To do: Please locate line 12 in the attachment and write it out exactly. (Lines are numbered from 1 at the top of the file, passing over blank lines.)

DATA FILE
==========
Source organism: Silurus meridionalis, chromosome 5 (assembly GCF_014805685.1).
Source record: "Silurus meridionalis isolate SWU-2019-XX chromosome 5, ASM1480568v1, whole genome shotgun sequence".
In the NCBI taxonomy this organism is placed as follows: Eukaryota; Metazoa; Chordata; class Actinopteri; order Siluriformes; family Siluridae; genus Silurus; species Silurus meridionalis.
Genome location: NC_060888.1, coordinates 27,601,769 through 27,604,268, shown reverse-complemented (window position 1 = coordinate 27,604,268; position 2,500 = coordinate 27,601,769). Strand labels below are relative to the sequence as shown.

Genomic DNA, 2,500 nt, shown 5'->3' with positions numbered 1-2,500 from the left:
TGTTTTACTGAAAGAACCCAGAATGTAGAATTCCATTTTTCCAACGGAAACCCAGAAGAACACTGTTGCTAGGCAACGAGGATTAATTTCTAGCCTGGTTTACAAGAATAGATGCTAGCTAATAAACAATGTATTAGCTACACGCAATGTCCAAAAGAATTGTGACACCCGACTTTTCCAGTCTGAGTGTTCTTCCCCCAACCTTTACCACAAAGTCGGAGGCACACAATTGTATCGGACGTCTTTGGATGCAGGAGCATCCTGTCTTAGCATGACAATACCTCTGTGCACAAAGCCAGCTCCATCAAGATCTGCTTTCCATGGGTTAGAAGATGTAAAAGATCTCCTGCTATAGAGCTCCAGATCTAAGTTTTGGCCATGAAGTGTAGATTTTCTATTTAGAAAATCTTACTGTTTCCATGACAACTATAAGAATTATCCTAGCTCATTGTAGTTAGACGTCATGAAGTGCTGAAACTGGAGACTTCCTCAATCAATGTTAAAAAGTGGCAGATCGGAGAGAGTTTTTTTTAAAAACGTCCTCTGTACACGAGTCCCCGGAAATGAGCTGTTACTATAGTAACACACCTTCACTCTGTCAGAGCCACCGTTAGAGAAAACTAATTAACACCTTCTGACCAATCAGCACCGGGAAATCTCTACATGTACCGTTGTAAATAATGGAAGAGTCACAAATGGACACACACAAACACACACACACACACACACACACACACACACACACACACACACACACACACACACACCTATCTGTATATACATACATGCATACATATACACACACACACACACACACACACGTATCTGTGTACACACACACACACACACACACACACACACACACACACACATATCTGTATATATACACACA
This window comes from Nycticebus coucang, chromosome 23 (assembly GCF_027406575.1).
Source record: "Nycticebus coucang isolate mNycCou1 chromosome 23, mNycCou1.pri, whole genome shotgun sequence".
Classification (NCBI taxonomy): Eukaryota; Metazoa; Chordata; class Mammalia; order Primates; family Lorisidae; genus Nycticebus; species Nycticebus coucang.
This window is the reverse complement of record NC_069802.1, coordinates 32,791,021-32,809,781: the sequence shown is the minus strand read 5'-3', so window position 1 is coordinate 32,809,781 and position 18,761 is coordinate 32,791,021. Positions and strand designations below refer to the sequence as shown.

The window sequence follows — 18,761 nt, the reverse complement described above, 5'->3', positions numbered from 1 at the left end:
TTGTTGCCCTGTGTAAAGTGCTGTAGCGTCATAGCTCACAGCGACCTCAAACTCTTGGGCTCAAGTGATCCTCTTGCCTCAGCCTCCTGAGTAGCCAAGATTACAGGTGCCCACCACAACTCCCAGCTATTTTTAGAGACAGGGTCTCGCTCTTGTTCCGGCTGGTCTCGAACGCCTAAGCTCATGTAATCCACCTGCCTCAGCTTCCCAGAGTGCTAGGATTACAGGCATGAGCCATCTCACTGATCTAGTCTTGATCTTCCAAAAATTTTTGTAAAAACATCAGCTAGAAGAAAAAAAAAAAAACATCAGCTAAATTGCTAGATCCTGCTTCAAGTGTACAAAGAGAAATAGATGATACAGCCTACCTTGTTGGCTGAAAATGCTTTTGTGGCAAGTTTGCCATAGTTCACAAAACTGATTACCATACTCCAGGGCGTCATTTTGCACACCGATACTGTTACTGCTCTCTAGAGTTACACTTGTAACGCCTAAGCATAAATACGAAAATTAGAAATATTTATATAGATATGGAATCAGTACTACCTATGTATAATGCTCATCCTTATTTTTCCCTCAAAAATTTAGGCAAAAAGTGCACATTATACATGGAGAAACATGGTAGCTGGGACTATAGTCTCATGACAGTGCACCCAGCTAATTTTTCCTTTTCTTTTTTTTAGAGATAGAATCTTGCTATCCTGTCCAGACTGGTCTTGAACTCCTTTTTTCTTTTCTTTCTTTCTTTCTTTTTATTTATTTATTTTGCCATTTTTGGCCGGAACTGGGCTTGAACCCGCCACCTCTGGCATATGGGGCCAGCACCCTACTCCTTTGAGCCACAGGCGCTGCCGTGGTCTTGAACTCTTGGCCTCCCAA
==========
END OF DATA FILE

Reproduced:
TTGTTGCCCTGTGTAAAGTGCTGTAGCGTCATAGCTCACAGCGACCTCAAACTCTTGGGCTCAAGTGATCCTCTTGCCTCAGCCTCCTGAGTAGCCAAGATTACAGGTGCCCACCACAACTCCCAGCTATTTTTAGAGACAGGGTCTCGCTCTTGTTCCGGCTGGTCTCGAACGCCTAAGCTCATGTAATCCACCTGCCTCAGCTTCCCAGAGTGCTAGGATTACAGGCATGAGCCATCTCACTGATCTAGTCTTGATCTTCCAAAAATTTTTGTAAAAACATCAGCTAGAAGAAAAAAAAAAAAACATCAGCTAAATTGCTAGATCCTGCTTCAAGTGTACAAAGAGAAATAGATGATACAGCCTACCTTGTTGGCTGAAAATGCTTTTGTGGCAAGTTTGCCATAGTTCACAAAACTGATTACCATACTCCAGGGCGTCATTTTGCACACCGATACTGTTACTGCTCTCTAGAGTTACACTTGTAACGCCTAAGCATAAATACGAAAATTAGAAATATTTATATAGATATGGAATCAGTACTACCTATGTATAATGCTCATCCTTATTTTTCCCTCAAAAATTTAGGCAAAAAGTGCACATTATACATGGAGAAACATGGTAGCTGGGACTATAGTCTCATGACAGTGCACCCAGCTAATTTTTCCTTTTCTTTTTTTTAGAGATAGAATCTTGCTATCCTGTCCAGACTGGTCTTGAACTCCTTTTTTCTTTTCTTTCTTTCTTTCTTTTTATTTATTTATTTTGCCATTTTTGGCCGGAACTGGGCTTGAACCCGCCACCTCTGGCATATGGGGCCAGCACCCTACTCCTTTGAGCCACAGGCGCTGCCGTGGTCTTGAACTCTTGGCCTCCCAA